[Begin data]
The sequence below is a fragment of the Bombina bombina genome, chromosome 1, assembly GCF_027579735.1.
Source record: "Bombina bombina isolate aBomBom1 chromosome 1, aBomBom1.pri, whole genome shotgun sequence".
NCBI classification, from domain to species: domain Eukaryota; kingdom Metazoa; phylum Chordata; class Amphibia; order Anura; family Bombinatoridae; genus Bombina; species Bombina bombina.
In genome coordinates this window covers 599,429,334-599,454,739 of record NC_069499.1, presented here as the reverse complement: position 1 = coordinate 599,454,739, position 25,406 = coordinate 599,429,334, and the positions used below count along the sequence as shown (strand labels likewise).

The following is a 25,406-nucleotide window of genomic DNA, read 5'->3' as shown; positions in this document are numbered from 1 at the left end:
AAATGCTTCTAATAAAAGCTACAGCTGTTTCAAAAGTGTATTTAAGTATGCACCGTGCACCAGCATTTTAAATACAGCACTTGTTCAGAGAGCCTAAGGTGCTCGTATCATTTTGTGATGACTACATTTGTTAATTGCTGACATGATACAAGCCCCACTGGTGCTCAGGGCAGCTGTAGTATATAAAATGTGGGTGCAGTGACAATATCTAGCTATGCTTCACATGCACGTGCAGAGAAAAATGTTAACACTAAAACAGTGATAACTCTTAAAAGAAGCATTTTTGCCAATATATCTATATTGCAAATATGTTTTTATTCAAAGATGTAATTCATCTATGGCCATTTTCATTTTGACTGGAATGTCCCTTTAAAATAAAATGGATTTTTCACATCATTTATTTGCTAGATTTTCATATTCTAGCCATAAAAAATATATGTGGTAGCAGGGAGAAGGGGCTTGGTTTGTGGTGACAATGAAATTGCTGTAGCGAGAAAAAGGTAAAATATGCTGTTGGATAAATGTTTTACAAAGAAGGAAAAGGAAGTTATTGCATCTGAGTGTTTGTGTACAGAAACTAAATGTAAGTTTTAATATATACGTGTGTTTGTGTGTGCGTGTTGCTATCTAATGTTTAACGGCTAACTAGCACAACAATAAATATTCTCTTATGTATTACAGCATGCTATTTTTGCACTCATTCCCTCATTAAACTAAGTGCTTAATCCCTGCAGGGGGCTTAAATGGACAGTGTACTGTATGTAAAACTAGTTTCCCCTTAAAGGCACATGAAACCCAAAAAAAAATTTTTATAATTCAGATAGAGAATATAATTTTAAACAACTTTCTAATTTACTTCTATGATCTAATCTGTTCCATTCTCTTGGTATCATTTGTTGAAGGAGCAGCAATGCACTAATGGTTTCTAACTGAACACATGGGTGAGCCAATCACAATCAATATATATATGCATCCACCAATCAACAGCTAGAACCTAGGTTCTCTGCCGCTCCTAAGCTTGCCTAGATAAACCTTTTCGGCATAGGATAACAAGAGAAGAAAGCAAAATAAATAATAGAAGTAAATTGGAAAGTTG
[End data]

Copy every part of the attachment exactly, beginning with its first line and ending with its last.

The sequence below is a fragment of the Bombina bombina genome, chromosome 1, assembly GCF_027579735.1.
Source record: "Bombina bombina isolate aBomBom1 chromosome 1, aBomBom1.pri, whole genome shotgun sequence".
NCBI classification, from domain to species: domain Eukaryota; kingdom Metazoa; phylum Chordata; class Amphibia; order Anura; family Bombinatoridae; genus Bombina; species Bombina bombina.
In genome coordinates this window covers 599,429,334-599,454,739 of record NC_069499.1, presented here as the reverse complement: position 1 = coordinate 599,454,739, position 25,406 = coordinate 599,429,334, and the positions used below count along the sequence as shown (strand labels likewise).

The following is a 25,406-nucleotide window of genomic DNA, read 5'->3' as shown; positions in this document are numbered from 1 at the left end:
AAATGCTTCTAATAAAAGCTACAGCTGTTTCAAAAGTGTATTTAAGTATGCACCGTGCACCAGCATTTTAAATACAGCACTTGTTCAGAGAGCCTAAGGTGCTCGTATCATTTTGTGATGACTACATTTGTTAATTGCTGACATGATACAAGCCCCACTGGTGCTCAGGGCAGCTGTAGTATATAAAATGTGGGTGCAGTGACAATATCTAGCTATGCTTCACATGCACGTGCAGAGAAAAATGTTAACACTAAAACAGTGATAACTCTTAAAAGAAGCATTTTTGCCAATATATCTATATTGCAAATATGTTTTTATTCAAAGATGTAATTCATCTATGGCCATTTTCATTTTGACTGGAATGTCCCTTTAAAATAAAATGGATTTTTCACATCATTTATTTGCTAGATTTTCATATTCTAGCCATAAAAAATATATGTGGTAGCAGGGAGAAGGGGCTTGGTTTGTGGTGACAATGAAATTGCTGTAGCGAGAAAAAGGTAAAATATGCTGTTGGATAAATGTTTTACAAAGAAGGAAAAGGAAGTTATTGCATCTGAGTGTTTGTGTACAGAAACTAAATGTAAGTTTTAATATATACGTGTGTTTGTGTGTGCGTGTTGCTATCTAATGTTTAACGGCTAACTAGCACAACAATAAATATTCTCTTATGTATTACAGCATGCTATTTTTGCACTCATTCCCTCATTAAACTAAGTGCTTAATCCCTGCAGGGGGCTTAAATGGACAGTGTACTGTATGTAAAACTAGTTTCCCCTTAAAGGCACATGAAACCCAAAAAAAAATTTTTATAATTCAGATAGAGAATATAATTTTAAACAACTTTCTAATTTACTTCTATGATCTAATCTGTTCCATTCTCTTGGTATCATTTGTTGAAGGAGCAGCAATGCACTAATGGTTTCTAACTGAACACATGGGTGAGCCAATCACAATCAATATATATATGCATCCACCAATCAACAGCTAGAACCTAGGTTCTCTGCCGCTCCTAAGCTTGCCTAGATAAACCTTTTCGGCATAGGATAACAAGAGAAGAAAGCAAAATAAATAATAGAAGTAAATTGGAAAGTTG